Britain's UKIP set for landmark poll win
Britain's anti-European Union UK Independence Party (UKIP) was set to claim a second seat in parliament as polls closed in the town of Rochester on Thursday, foreshadowing a possible political upheaval in next year's general election.
The by-election in southeast England was called after MP Mark Reckless defected in September from Prime Minister David Cameron's Conservative Party to UKIP, which wants strict quotas on immigration.
Speculation over further defections to UKIP swirled after Reckless suggested two more Conservative lawmakers could switch after the vote, piling pressure on Cameron six months from the May general election.
Furious campaigning by the Conservatives to keep the once-safe Rochester and Strood seat failed to steal back momentum, and experts portrayed the election as a historic moment in British politics if surveys indicating a UKIP win bear out.
As polls closed, UKIP leader Nigel Farage said he was confident of a win, with results due in the early hours of Friday.
"I feel our vote is solid. I think we are going to win but I think it's maybe closer than people think," Farage said.
"If we win this, looking forward to next year's general election, all bets are off and the whole thing is up in the air."
Cameron vowed to "throw everything" at the battle, and defeat would deal a blow to his reputation after he spearheaded the campaign, with the potential to turn into a full-blown crisis if the result triggers further defections.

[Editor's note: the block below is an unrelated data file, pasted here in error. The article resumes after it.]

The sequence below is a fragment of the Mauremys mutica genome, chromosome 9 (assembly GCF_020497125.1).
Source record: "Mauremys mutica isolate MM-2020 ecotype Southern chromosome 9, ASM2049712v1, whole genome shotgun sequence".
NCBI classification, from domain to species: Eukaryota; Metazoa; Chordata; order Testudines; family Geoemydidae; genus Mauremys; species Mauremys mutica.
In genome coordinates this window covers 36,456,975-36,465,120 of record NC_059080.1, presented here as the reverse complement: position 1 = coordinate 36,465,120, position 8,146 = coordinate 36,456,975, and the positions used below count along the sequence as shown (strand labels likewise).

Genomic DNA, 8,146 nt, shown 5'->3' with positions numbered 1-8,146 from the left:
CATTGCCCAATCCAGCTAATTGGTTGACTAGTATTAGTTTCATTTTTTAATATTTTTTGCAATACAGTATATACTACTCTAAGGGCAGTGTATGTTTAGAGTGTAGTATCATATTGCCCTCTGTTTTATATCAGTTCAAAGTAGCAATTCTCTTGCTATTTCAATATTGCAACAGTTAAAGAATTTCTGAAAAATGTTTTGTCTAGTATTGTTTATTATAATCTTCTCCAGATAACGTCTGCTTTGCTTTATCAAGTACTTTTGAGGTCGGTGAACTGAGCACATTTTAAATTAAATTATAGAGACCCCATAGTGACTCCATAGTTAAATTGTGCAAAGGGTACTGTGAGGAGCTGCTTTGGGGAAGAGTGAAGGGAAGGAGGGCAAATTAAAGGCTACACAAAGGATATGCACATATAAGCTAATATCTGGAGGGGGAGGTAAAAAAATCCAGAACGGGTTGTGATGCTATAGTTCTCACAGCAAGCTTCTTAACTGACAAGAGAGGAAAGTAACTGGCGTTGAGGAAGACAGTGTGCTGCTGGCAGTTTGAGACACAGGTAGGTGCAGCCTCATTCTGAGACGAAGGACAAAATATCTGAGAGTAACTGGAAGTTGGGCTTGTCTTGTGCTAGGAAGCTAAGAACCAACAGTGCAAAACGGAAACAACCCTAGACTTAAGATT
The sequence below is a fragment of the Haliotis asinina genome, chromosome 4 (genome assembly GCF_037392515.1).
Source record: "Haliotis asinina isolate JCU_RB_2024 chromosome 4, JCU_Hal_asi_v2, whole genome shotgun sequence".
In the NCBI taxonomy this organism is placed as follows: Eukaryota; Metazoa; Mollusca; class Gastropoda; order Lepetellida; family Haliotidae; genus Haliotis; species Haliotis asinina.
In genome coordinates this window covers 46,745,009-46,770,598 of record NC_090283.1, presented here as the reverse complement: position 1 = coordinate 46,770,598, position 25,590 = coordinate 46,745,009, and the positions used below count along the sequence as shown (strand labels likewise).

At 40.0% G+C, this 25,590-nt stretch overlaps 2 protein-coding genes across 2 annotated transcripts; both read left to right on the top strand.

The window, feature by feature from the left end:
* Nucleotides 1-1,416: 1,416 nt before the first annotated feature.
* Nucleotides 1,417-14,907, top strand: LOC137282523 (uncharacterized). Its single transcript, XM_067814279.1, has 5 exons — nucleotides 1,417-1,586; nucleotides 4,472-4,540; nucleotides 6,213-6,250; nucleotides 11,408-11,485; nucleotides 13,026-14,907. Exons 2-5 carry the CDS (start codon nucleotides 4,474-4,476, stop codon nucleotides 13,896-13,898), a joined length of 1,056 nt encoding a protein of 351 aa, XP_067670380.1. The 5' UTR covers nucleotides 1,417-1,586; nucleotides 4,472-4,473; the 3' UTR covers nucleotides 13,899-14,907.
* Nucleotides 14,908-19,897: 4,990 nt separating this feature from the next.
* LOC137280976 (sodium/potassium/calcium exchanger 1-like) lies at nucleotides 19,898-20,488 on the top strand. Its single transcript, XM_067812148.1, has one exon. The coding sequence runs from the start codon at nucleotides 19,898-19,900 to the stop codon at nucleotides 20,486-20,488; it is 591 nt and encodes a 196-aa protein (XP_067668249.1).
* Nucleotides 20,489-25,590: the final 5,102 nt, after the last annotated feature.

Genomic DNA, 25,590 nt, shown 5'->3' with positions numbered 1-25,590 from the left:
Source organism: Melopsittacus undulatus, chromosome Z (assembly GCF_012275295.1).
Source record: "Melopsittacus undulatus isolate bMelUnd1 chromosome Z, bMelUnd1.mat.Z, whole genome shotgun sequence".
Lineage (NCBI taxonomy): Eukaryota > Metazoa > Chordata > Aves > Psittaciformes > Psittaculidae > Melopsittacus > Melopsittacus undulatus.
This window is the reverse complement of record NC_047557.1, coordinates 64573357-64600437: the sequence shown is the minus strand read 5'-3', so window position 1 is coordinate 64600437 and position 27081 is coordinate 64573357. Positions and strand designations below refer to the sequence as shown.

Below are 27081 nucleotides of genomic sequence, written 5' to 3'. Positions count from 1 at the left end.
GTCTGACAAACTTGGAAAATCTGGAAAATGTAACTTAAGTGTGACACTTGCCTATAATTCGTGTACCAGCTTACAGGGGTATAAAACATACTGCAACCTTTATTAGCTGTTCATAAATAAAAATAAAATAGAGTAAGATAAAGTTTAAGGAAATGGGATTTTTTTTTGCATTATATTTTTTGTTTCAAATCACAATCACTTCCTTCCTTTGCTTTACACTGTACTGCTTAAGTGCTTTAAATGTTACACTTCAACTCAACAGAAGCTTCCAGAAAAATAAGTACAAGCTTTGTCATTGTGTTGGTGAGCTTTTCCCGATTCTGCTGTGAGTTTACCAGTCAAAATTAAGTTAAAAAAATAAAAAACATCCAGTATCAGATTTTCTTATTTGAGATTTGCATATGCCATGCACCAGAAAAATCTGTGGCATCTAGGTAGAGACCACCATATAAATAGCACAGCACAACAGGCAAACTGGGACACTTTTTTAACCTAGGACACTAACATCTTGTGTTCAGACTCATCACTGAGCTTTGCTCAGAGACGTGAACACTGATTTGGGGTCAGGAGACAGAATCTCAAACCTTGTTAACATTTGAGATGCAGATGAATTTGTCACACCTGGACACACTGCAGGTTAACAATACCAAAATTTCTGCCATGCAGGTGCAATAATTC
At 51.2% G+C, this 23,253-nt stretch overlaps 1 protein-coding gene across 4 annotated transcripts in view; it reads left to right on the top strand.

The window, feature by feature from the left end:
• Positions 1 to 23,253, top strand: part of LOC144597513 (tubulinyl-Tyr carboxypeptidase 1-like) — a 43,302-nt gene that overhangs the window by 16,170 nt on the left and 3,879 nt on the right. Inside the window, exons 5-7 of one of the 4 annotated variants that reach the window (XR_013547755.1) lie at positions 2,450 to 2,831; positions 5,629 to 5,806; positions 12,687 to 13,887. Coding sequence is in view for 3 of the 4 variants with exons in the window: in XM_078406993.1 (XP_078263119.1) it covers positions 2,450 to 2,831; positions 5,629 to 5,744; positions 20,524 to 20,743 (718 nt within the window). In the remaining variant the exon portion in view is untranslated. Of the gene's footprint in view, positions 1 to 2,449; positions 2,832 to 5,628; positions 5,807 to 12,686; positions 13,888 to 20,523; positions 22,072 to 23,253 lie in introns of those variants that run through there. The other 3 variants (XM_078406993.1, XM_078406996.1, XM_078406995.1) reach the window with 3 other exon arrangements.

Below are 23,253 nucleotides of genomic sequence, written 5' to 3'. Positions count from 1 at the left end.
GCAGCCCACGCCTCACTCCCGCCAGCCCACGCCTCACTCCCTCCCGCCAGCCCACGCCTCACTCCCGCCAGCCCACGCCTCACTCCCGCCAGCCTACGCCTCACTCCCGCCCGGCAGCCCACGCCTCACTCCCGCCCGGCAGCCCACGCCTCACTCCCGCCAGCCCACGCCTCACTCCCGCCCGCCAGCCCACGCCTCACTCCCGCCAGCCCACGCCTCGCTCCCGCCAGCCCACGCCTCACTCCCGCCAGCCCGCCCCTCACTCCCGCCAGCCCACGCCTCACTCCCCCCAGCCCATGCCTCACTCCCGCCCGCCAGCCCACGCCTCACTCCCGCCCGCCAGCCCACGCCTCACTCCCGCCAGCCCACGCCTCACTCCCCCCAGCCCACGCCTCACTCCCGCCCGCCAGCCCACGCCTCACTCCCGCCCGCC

The by-election comes a month after the Conservatives lost a previously safe seat of Clacton to another defector, Douglas Carswell.
The prime minister has already promised a referendum on Britain's EU membership if his party wins the general election and has taken a harder stance on immigration in a bid to stem the flow.
- UKIP 'living in the past' -
Experts said the vote could prove a key moment in the history of British politics.
"UKIP was not supposed to win this by-election," explained Matthew Goodwin, politics professor at Nottingham University.
Rochester would be a far more serious blow to the Conservatives than Clacton, "filled with the types of voters who have fuelled UKIP's rise since 2010 -- older, white, working-class and struggling voters who have few qualifications," Goodwin explained.
"But Rochester and Strood is a different matter -- which is why the Tories were confident they would smash UKIP."
The growing support for UKIP is likely to make it harder for either the centre-right Conservative party or the centre-left Labour party to win an outright majority in what is set to be a closely-fought election in May.
Growing support for groups other than the two main parties is increasing uncertainty and the possibility of another coalition to follow the Conservative-Liberal Democrat government, Britain's first coalition since the Second World War.
Conservative candidate Kelly Tollhurst maintained that she could pull off an unlikely victory in Rochester, and called upon voters of all stripes to lend her their support.
"It's a two-horse race and the reality of it is if we don't want to wake up to a UKIP MP on Friday then people who would normally be voting for Labour, the Lib Dems and or anyone else, need to be voting for me," she said.
Eric Pickles, the Conservative communities secretary, dismissed the warnings of further defections to come.
"I don't think there will be any," he said during a campaign trip to Rochester.
"We have brought the economy back from the brink. At times when we talk to our friends in UKIP it sounds as though the only thing they really like about our country is its past."
© 2014 AFP